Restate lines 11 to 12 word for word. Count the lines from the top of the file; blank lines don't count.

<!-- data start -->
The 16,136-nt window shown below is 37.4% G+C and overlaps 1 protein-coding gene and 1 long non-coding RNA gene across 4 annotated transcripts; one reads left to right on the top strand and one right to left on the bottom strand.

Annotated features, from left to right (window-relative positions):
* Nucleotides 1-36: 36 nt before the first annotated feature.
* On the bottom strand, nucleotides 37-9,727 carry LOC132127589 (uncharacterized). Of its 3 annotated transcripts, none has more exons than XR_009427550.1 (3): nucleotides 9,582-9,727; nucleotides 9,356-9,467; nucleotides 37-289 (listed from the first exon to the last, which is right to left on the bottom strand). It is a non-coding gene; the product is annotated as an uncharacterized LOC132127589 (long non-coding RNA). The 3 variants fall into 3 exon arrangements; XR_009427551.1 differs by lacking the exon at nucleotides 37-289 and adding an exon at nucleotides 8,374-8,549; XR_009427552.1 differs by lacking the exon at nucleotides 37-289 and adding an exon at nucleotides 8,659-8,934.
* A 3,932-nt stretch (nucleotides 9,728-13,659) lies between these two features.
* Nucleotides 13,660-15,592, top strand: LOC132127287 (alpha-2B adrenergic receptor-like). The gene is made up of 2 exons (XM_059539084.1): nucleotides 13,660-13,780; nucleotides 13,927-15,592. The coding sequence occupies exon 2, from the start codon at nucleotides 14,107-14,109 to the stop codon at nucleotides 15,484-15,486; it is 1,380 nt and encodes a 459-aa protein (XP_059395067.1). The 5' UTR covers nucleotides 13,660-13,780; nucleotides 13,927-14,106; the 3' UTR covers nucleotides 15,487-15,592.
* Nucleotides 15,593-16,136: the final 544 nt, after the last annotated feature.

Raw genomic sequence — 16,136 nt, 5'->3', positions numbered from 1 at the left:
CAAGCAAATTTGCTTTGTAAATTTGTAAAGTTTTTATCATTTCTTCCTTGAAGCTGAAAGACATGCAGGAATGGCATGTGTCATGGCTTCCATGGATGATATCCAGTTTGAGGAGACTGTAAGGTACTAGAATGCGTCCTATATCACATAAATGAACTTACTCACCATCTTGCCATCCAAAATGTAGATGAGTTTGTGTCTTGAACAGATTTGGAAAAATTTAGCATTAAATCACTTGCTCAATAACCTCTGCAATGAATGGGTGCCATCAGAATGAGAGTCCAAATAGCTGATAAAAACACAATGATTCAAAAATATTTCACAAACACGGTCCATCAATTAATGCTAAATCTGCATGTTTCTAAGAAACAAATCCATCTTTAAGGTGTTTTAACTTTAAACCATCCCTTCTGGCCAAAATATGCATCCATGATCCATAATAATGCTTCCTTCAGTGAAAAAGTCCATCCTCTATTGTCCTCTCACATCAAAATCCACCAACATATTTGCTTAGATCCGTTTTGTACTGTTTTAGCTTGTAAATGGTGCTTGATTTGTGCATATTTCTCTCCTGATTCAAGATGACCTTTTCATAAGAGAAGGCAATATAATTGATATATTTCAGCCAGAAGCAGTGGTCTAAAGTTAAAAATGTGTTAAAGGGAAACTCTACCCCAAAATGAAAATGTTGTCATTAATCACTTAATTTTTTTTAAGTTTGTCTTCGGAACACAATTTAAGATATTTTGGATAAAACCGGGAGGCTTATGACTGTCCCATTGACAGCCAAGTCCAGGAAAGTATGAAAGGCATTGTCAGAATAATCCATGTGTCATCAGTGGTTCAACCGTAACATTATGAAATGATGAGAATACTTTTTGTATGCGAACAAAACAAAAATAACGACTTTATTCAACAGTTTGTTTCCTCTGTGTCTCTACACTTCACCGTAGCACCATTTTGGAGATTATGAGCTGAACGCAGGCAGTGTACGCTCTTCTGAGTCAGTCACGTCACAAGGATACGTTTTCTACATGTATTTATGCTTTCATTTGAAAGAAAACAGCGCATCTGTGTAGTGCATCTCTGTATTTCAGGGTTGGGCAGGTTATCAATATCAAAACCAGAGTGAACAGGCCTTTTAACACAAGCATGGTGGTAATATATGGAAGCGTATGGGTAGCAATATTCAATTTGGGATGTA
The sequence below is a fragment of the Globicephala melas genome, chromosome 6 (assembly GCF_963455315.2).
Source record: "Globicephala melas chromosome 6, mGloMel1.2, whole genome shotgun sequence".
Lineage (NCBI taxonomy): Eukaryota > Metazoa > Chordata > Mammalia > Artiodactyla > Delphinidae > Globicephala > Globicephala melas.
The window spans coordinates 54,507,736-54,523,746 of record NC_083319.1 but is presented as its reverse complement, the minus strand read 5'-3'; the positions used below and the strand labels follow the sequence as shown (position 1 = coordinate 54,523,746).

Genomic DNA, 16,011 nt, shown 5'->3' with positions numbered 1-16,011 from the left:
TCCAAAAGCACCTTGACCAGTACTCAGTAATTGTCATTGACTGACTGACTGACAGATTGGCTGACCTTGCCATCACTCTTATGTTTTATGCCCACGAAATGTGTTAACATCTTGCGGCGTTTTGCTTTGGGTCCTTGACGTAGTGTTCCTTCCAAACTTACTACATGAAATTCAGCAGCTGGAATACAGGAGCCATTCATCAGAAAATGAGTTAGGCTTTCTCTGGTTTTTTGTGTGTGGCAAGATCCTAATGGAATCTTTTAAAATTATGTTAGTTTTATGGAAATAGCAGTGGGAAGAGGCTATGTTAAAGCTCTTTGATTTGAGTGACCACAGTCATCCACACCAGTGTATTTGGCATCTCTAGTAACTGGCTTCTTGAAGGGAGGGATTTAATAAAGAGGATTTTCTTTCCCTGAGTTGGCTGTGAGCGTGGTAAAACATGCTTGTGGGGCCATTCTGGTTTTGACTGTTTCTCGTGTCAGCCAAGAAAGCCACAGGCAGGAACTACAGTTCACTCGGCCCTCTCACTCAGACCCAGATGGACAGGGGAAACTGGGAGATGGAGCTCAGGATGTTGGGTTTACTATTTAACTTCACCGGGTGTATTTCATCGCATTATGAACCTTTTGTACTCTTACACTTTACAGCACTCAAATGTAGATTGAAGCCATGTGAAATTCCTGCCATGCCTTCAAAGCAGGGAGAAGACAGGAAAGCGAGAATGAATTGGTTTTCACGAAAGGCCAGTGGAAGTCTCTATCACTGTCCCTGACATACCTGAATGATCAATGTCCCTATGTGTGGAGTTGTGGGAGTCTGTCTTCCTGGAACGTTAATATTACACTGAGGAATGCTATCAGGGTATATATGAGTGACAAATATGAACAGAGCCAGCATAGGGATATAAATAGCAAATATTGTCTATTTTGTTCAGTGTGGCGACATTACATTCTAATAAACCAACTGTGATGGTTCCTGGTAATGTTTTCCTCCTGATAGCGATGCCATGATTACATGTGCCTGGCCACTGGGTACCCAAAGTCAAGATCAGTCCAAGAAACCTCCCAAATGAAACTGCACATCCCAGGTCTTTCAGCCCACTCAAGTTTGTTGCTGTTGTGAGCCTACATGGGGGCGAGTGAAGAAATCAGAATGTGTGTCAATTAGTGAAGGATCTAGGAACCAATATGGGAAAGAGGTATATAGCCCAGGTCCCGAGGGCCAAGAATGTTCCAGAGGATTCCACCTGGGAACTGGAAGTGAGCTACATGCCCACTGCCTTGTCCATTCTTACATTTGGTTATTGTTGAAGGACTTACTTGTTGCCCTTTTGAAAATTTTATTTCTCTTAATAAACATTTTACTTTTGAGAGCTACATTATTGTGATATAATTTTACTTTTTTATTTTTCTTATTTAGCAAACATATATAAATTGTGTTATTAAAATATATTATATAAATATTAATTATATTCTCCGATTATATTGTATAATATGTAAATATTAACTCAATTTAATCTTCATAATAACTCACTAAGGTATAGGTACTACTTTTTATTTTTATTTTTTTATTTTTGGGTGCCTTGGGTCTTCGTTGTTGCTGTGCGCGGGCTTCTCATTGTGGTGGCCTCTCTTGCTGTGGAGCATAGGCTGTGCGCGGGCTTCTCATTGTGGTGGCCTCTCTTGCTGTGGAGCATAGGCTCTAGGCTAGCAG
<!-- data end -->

Source record: "Globicephala melas chromosome 6, mGloMel1.2, whole genome shotgun sequence".
Lineage (NCBI taxonomy): Eukaryota > Metazoa > Chordata > Mammalia > Artiodactyla > Delphinidae > Globicephala > Globicephala melas.